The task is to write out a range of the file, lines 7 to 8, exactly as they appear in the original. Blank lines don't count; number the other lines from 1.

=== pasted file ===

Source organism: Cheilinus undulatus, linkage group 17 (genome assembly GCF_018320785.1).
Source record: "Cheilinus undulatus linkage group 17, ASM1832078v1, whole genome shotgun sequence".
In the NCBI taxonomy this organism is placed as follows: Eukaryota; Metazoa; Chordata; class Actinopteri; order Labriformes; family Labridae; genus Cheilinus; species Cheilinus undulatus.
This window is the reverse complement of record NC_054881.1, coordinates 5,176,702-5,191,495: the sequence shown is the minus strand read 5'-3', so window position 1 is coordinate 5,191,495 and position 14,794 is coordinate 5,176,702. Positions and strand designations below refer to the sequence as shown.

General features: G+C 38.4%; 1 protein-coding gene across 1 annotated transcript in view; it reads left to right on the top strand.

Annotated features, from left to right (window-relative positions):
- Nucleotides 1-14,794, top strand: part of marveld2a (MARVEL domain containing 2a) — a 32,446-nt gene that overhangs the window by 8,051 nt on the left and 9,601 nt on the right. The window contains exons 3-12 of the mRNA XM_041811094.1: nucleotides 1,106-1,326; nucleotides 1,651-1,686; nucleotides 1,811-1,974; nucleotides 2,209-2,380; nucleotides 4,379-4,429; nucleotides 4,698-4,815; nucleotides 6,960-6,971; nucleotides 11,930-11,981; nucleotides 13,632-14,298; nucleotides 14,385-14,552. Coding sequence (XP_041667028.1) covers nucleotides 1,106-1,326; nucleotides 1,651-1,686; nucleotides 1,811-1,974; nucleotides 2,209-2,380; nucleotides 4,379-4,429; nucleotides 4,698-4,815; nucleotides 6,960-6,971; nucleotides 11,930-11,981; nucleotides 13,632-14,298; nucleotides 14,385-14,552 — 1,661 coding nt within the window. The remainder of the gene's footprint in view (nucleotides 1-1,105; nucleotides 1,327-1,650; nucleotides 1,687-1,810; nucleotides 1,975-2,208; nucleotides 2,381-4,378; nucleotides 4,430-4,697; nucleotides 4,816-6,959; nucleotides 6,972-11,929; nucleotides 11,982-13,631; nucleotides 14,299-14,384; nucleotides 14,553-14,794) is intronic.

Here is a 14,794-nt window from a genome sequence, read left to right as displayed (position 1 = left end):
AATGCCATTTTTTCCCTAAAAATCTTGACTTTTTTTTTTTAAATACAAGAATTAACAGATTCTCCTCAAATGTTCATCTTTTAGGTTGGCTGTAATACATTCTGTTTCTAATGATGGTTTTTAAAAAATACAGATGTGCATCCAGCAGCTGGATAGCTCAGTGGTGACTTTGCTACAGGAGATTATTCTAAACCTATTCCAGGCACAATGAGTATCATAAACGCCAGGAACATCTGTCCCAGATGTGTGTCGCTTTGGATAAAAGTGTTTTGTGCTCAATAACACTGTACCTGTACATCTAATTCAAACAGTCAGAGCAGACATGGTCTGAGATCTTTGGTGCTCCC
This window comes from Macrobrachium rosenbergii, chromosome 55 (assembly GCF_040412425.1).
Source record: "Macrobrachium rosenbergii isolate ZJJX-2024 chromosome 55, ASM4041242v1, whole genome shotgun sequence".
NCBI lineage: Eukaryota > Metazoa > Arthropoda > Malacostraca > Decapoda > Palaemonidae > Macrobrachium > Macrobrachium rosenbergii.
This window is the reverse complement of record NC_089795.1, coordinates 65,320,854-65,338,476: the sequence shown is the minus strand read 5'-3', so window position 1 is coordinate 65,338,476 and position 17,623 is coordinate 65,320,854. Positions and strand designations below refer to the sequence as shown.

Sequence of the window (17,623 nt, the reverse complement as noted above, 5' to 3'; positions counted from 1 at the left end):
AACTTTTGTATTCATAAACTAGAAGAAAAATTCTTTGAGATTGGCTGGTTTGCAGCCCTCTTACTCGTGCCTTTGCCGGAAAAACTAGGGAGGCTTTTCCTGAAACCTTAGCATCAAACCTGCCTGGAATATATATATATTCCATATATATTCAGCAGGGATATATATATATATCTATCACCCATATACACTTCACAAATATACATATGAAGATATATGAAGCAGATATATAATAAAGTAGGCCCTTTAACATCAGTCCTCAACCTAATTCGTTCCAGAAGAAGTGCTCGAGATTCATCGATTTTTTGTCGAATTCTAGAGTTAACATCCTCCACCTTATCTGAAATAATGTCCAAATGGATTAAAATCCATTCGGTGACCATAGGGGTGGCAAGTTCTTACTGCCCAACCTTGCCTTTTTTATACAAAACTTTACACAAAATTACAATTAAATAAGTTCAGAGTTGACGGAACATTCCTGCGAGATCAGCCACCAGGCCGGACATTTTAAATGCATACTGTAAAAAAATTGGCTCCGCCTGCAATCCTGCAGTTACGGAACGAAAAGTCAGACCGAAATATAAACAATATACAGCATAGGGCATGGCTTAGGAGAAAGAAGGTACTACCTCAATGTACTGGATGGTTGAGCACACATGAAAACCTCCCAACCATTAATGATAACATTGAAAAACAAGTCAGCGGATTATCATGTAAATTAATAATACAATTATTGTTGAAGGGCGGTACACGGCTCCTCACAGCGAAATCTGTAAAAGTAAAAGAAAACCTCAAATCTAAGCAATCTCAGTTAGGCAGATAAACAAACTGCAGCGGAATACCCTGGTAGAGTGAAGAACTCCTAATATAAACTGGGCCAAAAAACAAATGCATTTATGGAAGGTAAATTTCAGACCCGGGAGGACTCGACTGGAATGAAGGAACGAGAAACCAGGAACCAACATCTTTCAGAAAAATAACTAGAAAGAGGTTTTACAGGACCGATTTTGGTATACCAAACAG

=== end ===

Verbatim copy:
- Nucleotides 1-14,794, top strand: part of marveld2a (MARVEL domain containing 2a) — a 32,446-nt gene that overhangs the window by 8,051 nt on the left and 9,601 nt on the right. The window contains exons 3-12 of the mRNA XM_041811094.1: nucleotides 1,106-1,326; nucleotides 1,651-1,686; nucleotides 1,811-1,974; nucleotides 2,209-2,380; nucleotides 4,379-4,429; nucleotides 4,698-4,815; nucleotides 6,960-6,971; nucleotides 11,930-11,981; nucleotides 13,632-14,298; nucleotides 14,385-14,552. Coding sequence (XP_041667028.1) covers nucleotides 1,106-1,326; nucleotides 1,651-1,686; nucleotides 1,811-1,974; nucleotides 2,209-2,380; nucleotides 4,379-4,429; nucleotides 4,698-4,815; nucleotides 6,960-6,971; nucleotides 11,930-11,981; nucleotides 13,632-14,298; nucleotides 14,385-14,552 — 1,661 coding nt within the window. The remainder of the gene's footprint in view (nucleotides 1-1,105; nucleotides 1,327-1,650; nucleotides 1,687-1,810; nucleotides 1,975-2,208; nucleotides 2,381-4,378; nucleotides 4,430-4,697; nucleotides 4,816-6,959; nucleotides 6,972-11,929; nucleotides 11,982-13,631; nucleotides 14,299-14,384; nucleotides 14,553-14,794) is intronic.

Here is a 14,794-nt window from a genome sequence, read left to right as displayed (position 1 = left end):